Current Editor: Chris Merrill, email@example.com
Previous Editors: Mark Sanders 1989-1997; James LaPorte: 1997-2010
As an open access journal, the JTE does not charge fees for authors to publish or readers to access.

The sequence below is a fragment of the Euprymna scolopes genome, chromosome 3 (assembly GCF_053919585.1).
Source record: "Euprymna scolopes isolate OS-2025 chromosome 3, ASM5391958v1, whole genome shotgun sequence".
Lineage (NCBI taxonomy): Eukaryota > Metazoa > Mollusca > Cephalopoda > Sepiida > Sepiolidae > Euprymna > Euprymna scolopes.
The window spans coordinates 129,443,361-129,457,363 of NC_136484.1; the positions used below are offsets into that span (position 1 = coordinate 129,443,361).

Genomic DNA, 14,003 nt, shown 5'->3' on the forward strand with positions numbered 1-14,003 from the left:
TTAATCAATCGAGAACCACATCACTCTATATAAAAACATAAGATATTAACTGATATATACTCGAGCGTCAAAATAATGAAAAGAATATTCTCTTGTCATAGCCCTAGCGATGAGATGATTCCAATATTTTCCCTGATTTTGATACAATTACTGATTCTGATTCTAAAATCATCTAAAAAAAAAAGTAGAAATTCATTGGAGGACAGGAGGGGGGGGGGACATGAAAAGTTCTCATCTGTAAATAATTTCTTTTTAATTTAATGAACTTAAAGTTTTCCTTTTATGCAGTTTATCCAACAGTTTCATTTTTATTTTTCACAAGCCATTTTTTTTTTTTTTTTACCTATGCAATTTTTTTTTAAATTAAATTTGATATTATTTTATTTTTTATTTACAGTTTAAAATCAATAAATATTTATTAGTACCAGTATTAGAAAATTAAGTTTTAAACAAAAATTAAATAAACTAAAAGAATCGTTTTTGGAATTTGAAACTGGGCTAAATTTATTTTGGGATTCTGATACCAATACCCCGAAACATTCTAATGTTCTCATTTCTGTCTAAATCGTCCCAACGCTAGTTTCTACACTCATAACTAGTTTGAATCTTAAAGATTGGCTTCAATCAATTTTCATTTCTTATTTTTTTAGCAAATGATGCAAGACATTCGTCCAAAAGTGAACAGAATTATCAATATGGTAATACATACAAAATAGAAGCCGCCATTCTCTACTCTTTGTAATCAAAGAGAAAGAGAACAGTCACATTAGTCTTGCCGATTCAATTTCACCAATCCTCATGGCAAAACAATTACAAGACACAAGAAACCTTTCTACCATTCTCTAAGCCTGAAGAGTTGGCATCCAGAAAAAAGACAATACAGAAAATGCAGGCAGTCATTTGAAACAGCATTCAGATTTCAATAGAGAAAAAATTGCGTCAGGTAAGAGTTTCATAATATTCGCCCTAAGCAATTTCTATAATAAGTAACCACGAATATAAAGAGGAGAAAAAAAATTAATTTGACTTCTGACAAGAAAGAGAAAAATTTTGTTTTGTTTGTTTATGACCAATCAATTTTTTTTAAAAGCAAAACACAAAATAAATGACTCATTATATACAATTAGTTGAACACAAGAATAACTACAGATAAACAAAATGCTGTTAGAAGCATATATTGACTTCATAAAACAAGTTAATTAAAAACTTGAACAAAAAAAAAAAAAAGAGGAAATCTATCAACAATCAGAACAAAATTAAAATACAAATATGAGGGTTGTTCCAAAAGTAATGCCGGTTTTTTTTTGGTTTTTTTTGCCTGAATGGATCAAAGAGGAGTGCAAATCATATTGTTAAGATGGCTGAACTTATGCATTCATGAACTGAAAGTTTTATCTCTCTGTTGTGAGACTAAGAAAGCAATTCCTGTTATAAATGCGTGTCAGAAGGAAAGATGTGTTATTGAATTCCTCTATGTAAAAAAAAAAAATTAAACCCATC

From the EditorHave you noticed that technology education has become a hot topic the world over? If not, have your senses checked... at least two of them must be malfunctioning. Everyone seems to agree we ought to be teaching young people about technology. The questions being asked, though, are&gml. Who should shoulder this responsibility? And how should they go about it? Technology (formerly industrial arts) teachers approach the task with a century of :q.hands-on:eq. experience under their collective belt. They boast a rich tradition of motivating young people with hands-on activities. Working from their :q.project method:eq. heritage, industrial arts-turned-technology teachers are working on curriculum :q.upgrades:eq. that are :q.technology:eq. rather than :q.industry:eq. based. In the process, :hp1.project building:ehp1. activities are being replaced by :hp1.problem solving:ehp1. activities, which are believed to be better suited to teaching the technological systems inherent in the new curriculum. While I still have a lot to learn about the Science, Technology, and Society movement, it is obvious they approach technology education from a substantially different perspective. Traditionally, science is the study of principles and theorems. Yet, as Roy suggests in his guest article, this approach to :hp1.abstract:ehp1. science may be appropriate for only a relatively small subset of the secondary school population. Infusing :hp1.applied science:ehp1. and technology in the science curriculum is seen as a way to :q.reach:eq. a larger audience. Technology education in Great Britain has evolved out of the craft and design tradition. Accordingly, the British seem to stress the developmental design process in their study of technology to a greater extent than do either the STS or the industrial arts/technology educators in America. My sense is that each camp has both much to offer and much to learn from the others. Curriculum development in industrial arts/technology education, for example, has borrowed problem solving ideas from the British. At the same time, an increasing number of scientific principles are being stressed in these curricula. STS, on the other hand, seems to be advocating more hands-on activities as a means of making science more applied and less abstract. You'll see some of that interchange going on in this issue of the JTE. Roy's guest article provides both a rationale of sorts and a general structure for STS education. Denton's editorial gives those of us on this side of the Atlantic a peek at his thoughts on the importance of teamwork in the technology education classroom. Braukmann and Pedras offer a straightforward prescription for the problem solving method. Korwin and Jones, Litowitz, and Scarborough share their research findings, while Wilkinson gives us a piece of his (Canadian) mind. Or, there are reviews by McCade and Snyder, if you would rather just settle down with a good book... --MS Permission is given to copy any article or graphic provided credit is given and the copies are not intended for sale. Journal of Technology Education Volume 1, Number 2 Spring 1990